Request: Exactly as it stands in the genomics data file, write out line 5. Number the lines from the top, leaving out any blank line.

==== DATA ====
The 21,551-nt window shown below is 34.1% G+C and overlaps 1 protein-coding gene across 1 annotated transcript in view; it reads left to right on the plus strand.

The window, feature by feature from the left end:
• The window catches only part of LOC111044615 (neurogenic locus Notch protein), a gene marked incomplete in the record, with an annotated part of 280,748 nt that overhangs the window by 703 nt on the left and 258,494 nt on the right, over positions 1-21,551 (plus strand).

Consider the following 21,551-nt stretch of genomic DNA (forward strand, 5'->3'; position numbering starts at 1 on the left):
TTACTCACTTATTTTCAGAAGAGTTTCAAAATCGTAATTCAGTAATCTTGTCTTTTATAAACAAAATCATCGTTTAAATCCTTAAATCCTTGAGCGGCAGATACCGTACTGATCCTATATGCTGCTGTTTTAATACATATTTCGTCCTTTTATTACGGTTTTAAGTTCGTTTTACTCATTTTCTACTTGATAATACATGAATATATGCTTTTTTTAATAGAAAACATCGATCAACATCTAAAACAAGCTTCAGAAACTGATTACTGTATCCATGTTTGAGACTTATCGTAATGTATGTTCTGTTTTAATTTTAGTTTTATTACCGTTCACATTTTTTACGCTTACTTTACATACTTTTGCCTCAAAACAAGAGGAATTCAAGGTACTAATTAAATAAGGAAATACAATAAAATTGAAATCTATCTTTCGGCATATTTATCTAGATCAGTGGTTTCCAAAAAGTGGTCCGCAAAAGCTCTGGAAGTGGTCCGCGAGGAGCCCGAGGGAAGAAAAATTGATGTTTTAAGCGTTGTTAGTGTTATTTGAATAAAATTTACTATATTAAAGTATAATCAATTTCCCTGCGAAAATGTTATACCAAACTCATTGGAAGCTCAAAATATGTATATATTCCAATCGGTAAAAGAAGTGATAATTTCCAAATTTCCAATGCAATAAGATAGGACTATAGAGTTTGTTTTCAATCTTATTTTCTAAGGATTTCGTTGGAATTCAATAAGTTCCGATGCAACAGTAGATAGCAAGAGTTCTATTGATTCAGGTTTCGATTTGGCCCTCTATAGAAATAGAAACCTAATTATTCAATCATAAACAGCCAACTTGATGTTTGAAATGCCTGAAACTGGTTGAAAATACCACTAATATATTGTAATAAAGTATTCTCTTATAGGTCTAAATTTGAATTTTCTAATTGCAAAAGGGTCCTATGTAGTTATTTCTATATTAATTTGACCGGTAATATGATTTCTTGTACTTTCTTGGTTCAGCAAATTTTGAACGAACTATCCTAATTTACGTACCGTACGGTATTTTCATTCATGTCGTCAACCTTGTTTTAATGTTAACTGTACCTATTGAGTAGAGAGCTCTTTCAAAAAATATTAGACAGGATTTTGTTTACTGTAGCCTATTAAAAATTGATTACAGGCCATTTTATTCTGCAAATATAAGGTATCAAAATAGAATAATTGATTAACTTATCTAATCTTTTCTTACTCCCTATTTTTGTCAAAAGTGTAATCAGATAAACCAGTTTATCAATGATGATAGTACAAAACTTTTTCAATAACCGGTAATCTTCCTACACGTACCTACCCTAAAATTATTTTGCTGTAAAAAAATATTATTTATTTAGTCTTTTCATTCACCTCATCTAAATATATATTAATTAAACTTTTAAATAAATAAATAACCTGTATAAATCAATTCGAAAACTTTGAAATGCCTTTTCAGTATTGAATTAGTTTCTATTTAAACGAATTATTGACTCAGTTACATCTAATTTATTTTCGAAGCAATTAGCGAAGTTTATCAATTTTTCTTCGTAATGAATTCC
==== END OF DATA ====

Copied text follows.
TTACTCACTTATTTTCAGAAGAGTTTCAAAATCGTAATTCAGTAATCTTGTCTTTTATAAACAAAATCATCGTTTAAATCCTTAAATCCTTGAGCGGCAGATACCGTACTGATCCTATATGCTGCTGTTTTAATACATATTTCGTCCTTTTATTACGGTTTTAAGTTCGTTTTACTCATTTTCTACTTGATAATACATGAATATATGCTTTTTTTAATAGAAAACATCGATCAACATCTAAAACAAGCTTCAGAAACTGATTACTGTATCCATGTTTGAGACTTATCGTAATGTATGTTCTGTTTTAATTTTAGTTTTATTACCGTTCACATTTTTTACGCTTACTTTACATACTTTTGCCTCAAAACAAGAGGAATTCAAGGTACTAATTAAATAAGGAAATACAATAAAATTGAAATCTATCTTTCGGCATATTTATCTAGATCAGTGGTTTCCAAAAAGTGGTCCGCAAAAGCTCTGGAAGTGGTCCGCGAGGAGCCCGAGGGAAGAAAAATTGATGTTTTAAGCGTTGTTAGTGTTATTTGAATAAAATTTACTATATTAAAGTATAATCAATTTCCCTGCGAAAATGTTATACCAAACTCATTGGAAGCTCAAAATATGTATATATTCCAATCGGTAAAAGAAGTGATAATTTCCAAATTTCCAATGCAATAAGATAGGACTATAGAGTTTGTTTTCAATCTTATTTTCTAAGGATTTCGTTGGAATTCAATAAGTTCCGATGCAACAGTAGATAGCAAGAGTTCTATTGATTCAGGTTTCGATTTGGCCCTCTATAGAAATAGAAACCTAATTATTCAATCATAAACAGCCAACTTGATGTTTGAAATGCCTGAAACTGGTTGAAAATACCACTAATATATTGTAATAAAGTATTCTCTTATAGGTCTAAATTTGAATTTTCTAATTGCAAAAGGGTCCTATGTAGTTATTTCTATATTAATTTGACCGGTAATATGATTTCTTGTACTTTCTTGGTTCAGCAAATTTTGAACGAACTATCCTAATTTACGTACCGTACGGTATTTTCATTCATGTCGTCAACCTTGTTTTAATGTTAACTGTACCTATTGAGTAGAGAGCTCTTTCAAAAAATATTAGACAGGATTTTGTTTACTGTAGCCTATTAAAAATTGATTACAGGCCATTTTATTCTGCAAATATAAGGTATCAAAATAGAATAATTGATTAACTTATCTAATCTTTTCTTACTCCCTATTTTTGTCAAAAGTGTAATCAGATAAACCAGTTTATCAATGATGATAGTACAAAACTTTTTCAATAACCGGTAATCTTCCTACACGTACCTACCCTAAAATTATTTTGCTGTAAAAAAATATTATTTATTTAGTCTTTTCATTCACCTCATCTAAATATATATTAATTAAACTTTTAAATAAATAAATAACCTGTATAAATCAATTCGAAAACTTTGAAATGCCTTTTCAGTATTGAATTAGTTTCTATTTAAACGAATTATTGACTCAGTTACATCTAATTTATTTTCGAAGCAATTAGCGAAGTTTATCAATTTTTCTTCGTAATGAATTCC